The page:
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Who Was Ruth Bader Ginsburg? What Was Her Legacy?

By Annabelle Reynolds

On September 18th, 2020, the nation lost one of the most influential supreme court justices to date. Born in 1933 and attending law school in 1956, Ruth Bader Ginsburg endured her fair share of sexism. Throughout her professional career, she used her position to help bring gender equality to the United States.

When she enrolled at Harvard Law in the fall of 1956, the dean reportedly invited all 9 women from a class of 500 men to his home for a dinner. It is said he then asked them, “Why are you at Harvard Law, taking the place of a man?” This was, unfortunately, just the first of many bits of sexism Ginsburg faced on her male-dominated career path. She eventually transferred and graduated from Columbia Law School where she tied for first in her class. After that, she had a difficult time finding somewhere to work that would take her. Despite her recommendations from professors at Harvard Law and Columbia Law, Supreme Court Justice Felix Frankfurter rejected her to a clerkship solely due to the fact she was a woman. With some more aggressive bartering from one of her old professors, she was hired in a clerkship position by Judge Edmund L. Palmieri of the U.S. District Court for the Southern District of New York. Judge Palmieri still had reservations, though, and Ginsburg was given the position only under the condition that she could be replaced by a replacement clerk had she not been able to hold the job correctly. She proudly held that position for two years. After a long legal career, Ruth Bader Ginsburg was nominated by President Bill Clinton and sworn in for the position she is most commonly known for, a Supreme Court Justice.

As a Supreme Court Justice, Ginsburg continued to bring liberal ideas and opinions to the court, and be a trailblazer for women in the professional world everywhere. She was influential in cases such as Ledbetter v. Goodyear, a case about a woman who was attempting to sue her employer because she was getting paid less than her male counterparts due to her gender. Ginsburg ruled in favor of the right for any person to take legal action based on gender-influenced wage discrimination, which was against the previous ruling of the court.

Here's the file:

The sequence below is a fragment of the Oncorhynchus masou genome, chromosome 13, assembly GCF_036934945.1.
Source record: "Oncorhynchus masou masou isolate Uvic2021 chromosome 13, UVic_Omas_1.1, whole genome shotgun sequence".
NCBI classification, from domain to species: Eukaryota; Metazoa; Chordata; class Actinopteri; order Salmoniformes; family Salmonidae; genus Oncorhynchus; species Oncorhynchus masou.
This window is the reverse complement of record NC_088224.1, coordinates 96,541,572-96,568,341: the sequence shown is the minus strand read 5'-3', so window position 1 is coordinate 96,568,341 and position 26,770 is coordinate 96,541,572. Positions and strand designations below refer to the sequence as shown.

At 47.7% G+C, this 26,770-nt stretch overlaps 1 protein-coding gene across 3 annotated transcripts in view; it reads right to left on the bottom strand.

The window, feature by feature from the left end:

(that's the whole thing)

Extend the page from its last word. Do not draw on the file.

Ruth Bader Ginsburg has been inspiring to so many people, including a group of students at La Follette high school who started a club called WYCH, which stands for Wo[men]’s. Youth. Changing. History. With co-presidents Lucy Murphy and Meadow Corfits, WYCH works to create a safe environment for students to talk about topics such as consent and sexual assault, and to ultimately empower women to advocate for themselves and get the help they need. “Ruth Bader Ginsburg was a huge advocate for women, and a confident, hard working female who continues to inspire WYCH to this day,” Lucy Murphy (11) said.

Ruth Bader Ginsburg endured sexism and prejudice based on her gender, and did everything she could to make sure women after her didn’t have to face the same things. She was an influential voice on the Supreme Court for nearly 27 years until her death on September 18th, 2020. Ginsburg was a feminist icon for many years, and her legacy will live on forever.

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